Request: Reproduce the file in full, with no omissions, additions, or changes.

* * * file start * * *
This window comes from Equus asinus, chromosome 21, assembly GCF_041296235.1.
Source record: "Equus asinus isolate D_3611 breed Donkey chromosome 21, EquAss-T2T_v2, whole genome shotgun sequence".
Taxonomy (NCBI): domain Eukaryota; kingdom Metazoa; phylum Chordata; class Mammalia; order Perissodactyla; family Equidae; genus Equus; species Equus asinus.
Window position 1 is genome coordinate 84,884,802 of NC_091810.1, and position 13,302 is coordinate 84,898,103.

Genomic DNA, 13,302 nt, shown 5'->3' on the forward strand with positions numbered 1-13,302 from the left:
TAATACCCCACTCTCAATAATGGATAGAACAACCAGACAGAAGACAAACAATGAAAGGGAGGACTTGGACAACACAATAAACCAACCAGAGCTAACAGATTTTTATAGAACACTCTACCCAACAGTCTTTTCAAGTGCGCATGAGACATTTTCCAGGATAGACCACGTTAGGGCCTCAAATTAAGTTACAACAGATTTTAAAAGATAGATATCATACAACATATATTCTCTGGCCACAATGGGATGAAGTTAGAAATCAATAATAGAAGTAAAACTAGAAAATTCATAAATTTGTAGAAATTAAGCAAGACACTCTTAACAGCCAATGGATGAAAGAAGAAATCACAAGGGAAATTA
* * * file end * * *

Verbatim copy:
This window comes from Equus asinus, chromosome 21, assembly GCF_041296235.1.
Source record: "Equus asinus isolate D_3611 breed Donkey chromosome 21, EquAss-T2T_v2, whole genome shotgun sequence".
Taxonomy (NCBI): domain Eukaryota; kingdom Metazoa; phylum Chordata; class Mammalia; order Perissodactyla; family Equidae; genus Equus; species Equus asinus.
Window position 1 is genome coordinate 84,884,802 of NC_091810.1, and position 13,302 is coordinate 84,898,103.

Genomic DNA, 13,302 nt, shown 5'->3' on the forward strand with positions numbered 1-13,302 from the left:
TAATACCCCACTCTCAATAATGGATAGAACAACCAGACAGAAGACAAACAATGAAAGGGAGGACTTGGACAACACAATAAACCAACCAGAGCTAACAGATTTTTATAGAACACTCTACCCAACAGTCTTTTCAAGTGCGCATGAGACATTTTCCAGGATAGACCACGTTAGGGCCTCAAATTAAGTTACAACAGATTTTAAAAGATAGATATCATACAACATATATTCTCTGGCCACAATGGGATGAAGTTAGAAATCAATAATAGAAGTAAAACTAGAAAATTCATAAATTTGTAGAAATTAAGCAAGACACTCTTAACAGCCAATGGATGAAAGAAGAAATCACAAGGGAAATTA